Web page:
Fat Girl Slim

Helen Orton used to be an overweight woman with confidence issues stemming from her body. One day she woke up and decided she would lose six and a half stone in a bid to have satisfying sex with men of a higher calibre. Eight months, five hundred calories a day and a brief trip to the hospital later and she had done it. Orton is now skinnier, wiser and primed for an energy sapping, twenty five day run of Fat Girl Slim: a one woman stand up show that gleefully and repeatedly stomps all over a relatively sensitive issue.

The manner in which the sold out audience not only stay with, but as good as hang off Orton’s every word despite the raw subject matter pays testament to her engaging style.

As a comedian, Orton bares similarities in delivery and subject matter to Isy Suttie (Dobby from Peep Show). Jokes about clothing dilemmas and “pie” charts tumble out of her as quickly as some particularly bold audience interaction. Where most comedians are content to split the audience along the border, Orton opts for fat and thin. Slight awkward shuffling turns into averted eyes and bitten lips when the audience is asked “Have we got any lower working class fat in?”

The manner in which the sold out audience not only stay with, but as good as hang off Orton’s every word despite the raw subject matter pays testament to her engaging style. The jokes and hashtags that come thick and fast throughout the performance are in a way secondary to Orton’s story. In much the same way that a Sarah Millican audience leaves sympathising with her muffin top, Orton ingratiated herself with a genuinely touching tale of a miserable woman ousting her demons.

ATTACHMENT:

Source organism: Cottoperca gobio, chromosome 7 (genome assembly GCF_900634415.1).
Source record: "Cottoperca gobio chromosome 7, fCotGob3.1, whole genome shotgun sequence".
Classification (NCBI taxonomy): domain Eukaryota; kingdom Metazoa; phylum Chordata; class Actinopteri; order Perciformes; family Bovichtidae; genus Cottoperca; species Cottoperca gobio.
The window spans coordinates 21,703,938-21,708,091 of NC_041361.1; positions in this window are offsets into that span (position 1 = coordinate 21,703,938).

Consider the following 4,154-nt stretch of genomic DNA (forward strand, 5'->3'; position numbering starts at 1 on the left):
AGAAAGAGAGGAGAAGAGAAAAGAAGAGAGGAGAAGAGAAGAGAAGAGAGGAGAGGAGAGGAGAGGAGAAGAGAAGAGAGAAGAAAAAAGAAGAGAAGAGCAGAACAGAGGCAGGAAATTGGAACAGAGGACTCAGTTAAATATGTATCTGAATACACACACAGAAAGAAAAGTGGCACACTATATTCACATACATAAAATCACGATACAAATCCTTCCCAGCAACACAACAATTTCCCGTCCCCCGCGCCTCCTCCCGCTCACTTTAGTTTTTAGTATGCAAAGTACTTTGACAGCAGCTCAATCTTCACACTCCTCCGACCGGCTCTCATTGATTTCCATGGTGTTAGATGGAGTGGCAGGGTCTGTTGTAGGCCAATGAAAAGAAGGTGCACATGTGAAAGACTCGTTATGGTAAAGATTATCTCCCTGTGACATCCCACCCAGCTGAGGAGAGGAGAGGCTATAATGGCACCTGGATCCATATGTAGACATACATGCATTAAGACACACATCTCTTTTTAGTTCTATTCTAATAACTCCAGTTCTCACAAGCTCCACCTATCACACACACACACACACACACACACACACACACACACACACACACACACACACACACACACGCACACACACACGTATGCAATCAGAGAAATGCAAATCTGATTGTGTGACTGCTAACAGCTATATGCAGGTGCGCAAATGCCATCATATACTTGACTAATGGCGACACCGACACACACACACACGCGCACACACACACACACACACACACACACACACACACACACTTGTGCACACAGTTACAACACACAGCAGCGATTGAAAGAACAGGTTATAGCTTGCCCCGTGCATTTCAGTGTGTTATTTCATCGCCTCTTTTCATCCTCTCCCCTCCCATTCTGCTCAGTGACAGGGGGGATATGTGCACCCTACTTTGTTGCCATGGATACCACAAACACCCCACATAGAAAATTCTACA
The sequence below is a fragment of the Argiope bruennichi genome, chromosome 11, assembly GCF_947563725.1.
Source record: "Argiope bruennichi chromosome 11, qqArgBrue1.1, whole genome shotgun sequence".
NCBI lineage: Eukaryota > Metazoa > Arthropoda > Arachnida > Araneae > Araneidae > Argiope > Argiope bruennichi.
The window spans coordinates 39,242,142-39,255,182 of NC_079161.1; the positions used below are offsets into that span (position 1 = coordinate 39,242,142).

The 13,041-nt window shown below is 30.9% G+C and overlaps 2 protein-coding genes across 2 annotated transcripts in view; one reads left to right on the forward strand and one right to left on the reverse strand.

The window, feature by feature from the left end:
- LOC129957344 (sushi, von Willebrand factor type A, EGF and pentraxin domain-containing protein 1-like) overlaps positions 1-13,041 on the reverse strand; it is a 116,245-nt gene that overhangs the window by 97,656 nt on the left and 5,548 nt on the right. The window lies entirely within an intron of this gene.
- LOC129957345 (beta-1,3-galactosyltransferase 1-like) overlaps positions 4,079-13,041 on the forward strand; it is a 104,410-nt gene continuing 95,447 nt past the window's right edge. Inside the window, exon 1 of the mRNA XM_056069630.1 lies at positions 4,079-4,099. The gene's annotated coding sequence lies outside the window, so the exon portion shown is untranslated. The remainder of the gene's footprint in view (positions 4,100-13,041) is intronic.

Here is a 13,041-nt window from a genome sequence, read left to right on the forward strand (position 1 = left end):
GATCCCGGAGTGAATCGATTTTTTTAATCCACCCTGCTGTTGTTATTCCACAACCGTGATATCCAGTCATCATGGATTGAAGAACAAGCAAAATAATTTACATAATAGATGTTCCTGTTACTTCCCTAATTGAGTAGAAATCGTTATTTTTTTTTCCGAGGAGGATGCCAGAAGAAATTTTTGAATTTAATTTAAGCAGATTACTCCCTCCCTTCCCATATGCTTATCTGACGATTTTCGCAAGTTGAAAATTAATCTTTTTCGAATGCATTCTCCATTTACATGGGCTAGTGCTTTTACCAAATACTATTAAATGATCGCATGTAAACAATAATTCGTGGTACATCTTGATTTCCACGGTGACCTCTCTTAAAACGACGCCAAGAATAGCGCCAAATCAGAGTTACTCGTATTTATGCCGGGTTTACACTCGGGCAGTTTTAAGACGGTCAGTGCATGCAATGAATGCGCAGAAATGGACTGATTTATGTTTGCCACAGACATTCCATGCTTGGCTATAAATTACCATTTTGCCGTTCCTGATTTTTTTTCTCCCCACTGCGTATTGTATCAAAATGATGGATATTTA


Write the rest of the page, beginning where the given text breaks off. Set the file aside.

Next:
Reviews by Milo Boyd

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Since you’re here…

… we have a small favour to ask. We don't want your money to support a hack's bar bill at Abattoir, but if you have a pound or two spare, we really encourage you to support a good cause. If this review has either helped you discover a gem or avoid a turkey, consider doing some good that will really make a difference.

You can donate to the charity of your choice, but if you're looking for inspiration, there are three charities we really like.

Mama Biashara
Kate Copstick’s charity, Mama Biashara, works with the poorest and most marginalised people in Kenya. They give grants to set up small, sustainable businesses that bring financial independence and security. That five quid you spend on a large glass of House White? They can save someone’s life with that. And the money for a pair of Air Jordans? Will take four women and their fifteen children away from a man who is raping them and into a new life with a moneymaking business for Mum and happiness for the kids.
Donate to Mama Biashara now

Theatre MAD
The Make A Difference Trust fights HIV & AIDS one stage at a time. Their UK and International grant-making strategy is based on five criteria that raise awareness, educate, and provide care and support for the most vulnerable in society. A host of fundraising events, including Bucket Collections, Late Night Cabarets, West End Eurovision, West End Bares and A West End Christmas continue to raise funds for projects both in the UK and Sub-Saharan Africa.
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Acting for Others provides financial and emotional support to all theatre workers in times of need through the 14 member charities. During the COVID-19 crisis Acting for Others have raised over £600,000 to support theatre workers affected by the pandemic.
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The Blurb

A year ago Helen Orton lost six and a half stone, since then her world has been turned upside down, just like a pineapple cake. Fat Girl Slim is a comedy mega-feast, packed full of dark (chocolate) tales and delicious diet tips from the world of competitive slimming. Join the meat today!

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